Corey Goldstone, a spokesman for the Campaign Legal Center, sees Judge Hinkle’s initial ruling as an important first step to voting rights restoration. Therefore, he says, “It is important for the secretary of state to act quickly to protect the likely hundreds of thousands of Floridians impacted by this order.”
Goldstone adds, “The state has options in how it sets up a process by which it puts in place an appropriate procedure through which an individual plaintiff may register and vote if otherwise qualified and genuinely unable to pay outstanding financial obligations.”
And he cites some ground rules Judge Hinkle established in October:
“The procedure must be timely. An eligible applicant that registers to vote by the deadline must be able to vote in the next election. The court made clear that an ‘ability to pay’ process that leaves eligible applicants waiting as elections pass them by is constitutionally insufficient. Thus, any process the state puts in place must ensure that genuine inability to pay can be ‘promptly addressed’.”
According to Goldstone, the guidelines imposed by the judge also mean “the procedure cannot be discretionary” and “Floridians cannot be required to risk prosecution in order to demonstrate the inability to pay. This problem arises because all voter registration forms require applicants to affirm their voter eligibility, which voters with outstanding fees cannot do until after they have demonstrated the inability to pay. As a practical matter, this means that the secretary will likely need to update the voter registration form…For the same reasons, the state should also provide a method by which those who are unsure if they have legal debt…are permitted to register to seek a determination of their eligibility.”
This last point refers to comments Judge Hinkle made at the fall hearing. He said the government’s system to determine who owes what is a mess and needs to be fixed.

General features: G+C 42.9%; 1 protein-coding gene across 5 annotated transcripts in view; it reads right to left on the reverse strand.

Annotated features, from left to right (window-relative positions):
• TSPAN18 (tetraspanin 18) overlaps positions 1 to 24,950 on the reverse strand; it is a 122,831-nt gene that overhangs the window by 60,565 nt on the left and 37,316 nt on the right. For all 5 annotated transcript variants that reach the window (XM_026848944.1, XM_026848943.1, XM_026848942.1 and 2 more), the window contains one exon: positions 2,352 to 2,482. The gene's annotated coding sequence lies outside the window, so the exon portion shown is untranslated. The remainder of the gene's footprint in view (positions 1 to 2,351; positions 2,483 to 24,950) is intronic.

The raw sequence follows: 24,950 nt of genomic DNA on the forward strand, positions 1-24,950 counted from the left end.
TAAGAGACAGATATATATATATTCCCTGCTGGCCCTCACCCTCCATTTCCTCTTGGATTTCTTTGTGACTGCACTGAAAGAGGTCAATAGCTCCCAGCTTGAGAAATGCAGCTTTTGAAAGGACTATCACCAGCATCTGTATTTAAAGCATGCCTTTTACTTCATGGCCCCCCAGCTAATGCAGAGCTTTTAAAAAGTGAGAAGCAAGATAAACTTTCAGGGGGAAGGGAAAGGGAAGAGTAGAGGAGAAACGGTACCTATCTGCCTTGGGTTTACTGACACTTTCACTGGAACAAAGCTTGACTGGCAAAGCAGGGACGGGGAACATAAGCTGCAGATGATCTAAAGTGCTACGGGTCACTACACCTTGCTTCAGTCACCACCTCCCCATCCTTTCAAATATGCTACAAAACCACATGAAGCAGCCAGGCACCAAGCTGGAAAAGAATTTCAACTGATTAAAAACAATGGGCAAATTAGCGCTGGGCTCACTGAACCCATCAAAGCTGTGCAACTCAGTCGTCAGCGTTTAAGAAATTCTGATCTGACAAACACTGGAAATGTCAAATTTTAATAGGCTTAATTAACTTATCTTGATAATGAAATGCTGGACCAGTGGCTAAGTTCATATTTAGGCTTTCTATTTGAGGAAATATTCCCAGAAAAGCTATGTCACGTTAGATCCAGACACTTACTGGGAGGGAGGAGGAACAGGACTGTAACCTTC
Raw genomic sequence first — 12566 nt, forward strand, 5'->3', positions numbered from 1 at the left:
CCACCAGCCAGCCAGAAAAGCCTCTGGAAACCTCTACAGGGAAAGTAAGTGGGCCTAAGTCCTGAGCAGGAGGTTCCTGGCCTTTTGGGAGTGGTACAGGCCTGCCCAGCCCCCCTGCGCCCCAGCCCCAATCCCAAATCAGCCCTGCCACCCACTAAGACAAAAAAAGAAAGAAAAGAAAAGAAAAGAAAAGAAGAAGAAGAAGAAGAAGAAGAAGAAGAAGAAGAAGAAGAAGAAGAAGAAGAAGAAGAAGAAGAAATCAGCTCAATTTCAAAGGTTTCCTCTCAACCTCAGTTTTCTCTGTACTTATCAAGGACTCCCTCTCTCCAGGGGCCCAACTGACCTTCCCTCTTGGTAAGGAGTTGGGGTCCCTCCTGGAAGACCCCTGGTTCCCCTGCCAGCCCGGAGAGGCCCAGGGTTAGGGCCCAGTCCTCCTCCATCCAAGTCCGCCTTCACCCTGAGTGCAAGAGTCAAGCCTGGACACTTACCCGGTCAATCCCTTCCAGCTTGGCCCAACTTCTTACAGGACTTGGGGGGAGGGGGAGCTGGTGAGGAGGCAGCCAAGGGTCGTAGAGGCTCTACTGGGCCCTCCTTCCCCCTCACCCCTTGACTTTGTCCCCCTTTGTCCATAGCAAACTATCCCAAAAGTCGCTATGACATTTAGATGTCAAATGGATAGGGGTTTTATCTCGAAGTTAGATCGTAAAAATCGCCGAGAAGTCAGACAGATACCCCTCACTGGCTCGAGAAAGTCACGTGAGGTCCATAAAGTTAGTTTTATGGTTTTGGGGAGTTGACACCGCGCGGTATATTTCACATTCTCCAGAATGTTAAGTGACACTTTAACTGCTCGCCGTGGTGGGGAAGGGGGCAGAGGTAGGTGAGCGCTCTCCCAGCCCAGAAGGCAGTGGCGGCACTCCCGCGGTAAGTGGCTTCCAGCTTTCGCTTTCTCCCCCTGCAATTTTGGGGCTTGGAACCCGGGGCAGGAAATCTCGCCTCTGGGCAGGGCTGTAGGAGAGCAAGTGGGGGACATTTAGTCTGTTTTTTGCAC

Chiraag Bains, the director of legal strategies for Demos, submitted a friend-of-the-court brief in the federal lawsuit. In it, he stressed the Florida Rights Restoration Coalition negotiated a sentence modification provision with state lawmakers, which was included in SB 7066. Sentence modification is one way to allow returning citizens to overcome the SB 7066 requirement that they repay all fees and fines before they can register to vote.
According to the brief, “If the legal financial obligation payment requirement is ultimately upheld, FRRC expects (sentence modification) will significantly increase the number of returning citizens enfranchised by Amendment 4.”
In an email, Bains offers some ways the Florida Legislature can make the constitutional amendment and state law work better. He writes, “It could pass a law stating that legal financial obligations need not be completed in order for a person to be automatically re-enfranchised under Amendment 4. If the legislature did that, then any person who has finished their term of incarceration, probation, and parole would get their right to vote back.”
Bains adds, “The legislature could also create a process for people unable to afford their fines and fees to attest that they don’t have the ability to pay and to register to vote. That system would be easy to administer and would avoid punishing people for their poverty. Any system that required a complex ability-to-pay hearing likely would be disastrous; it would gum up the process and make it very burdensome for eligible citizens to complete what should be a simple and straightforward task: voter registration.”
In Miami-Dade County, some returning citizens are getting back their voting rights because of the sentence modification provision. A “rocket docket” created by the prosecutor, chief judge and public defender speeds the process along. This Miami Herald article tells about singer John Legend looking on as the system that once imprisoned people restored their voting rights through sentence modification, which may help about 150,000 returning citizens in that county alone.
The best way to end this article is to give you a link to a YouTube clip that features Rosemary McCoy. She is one of 17 plaintiffs who won her right to register to vote when Judge Hinkle made an initial ruling in October. McCoy spoke in this video before Hinkle made his decision.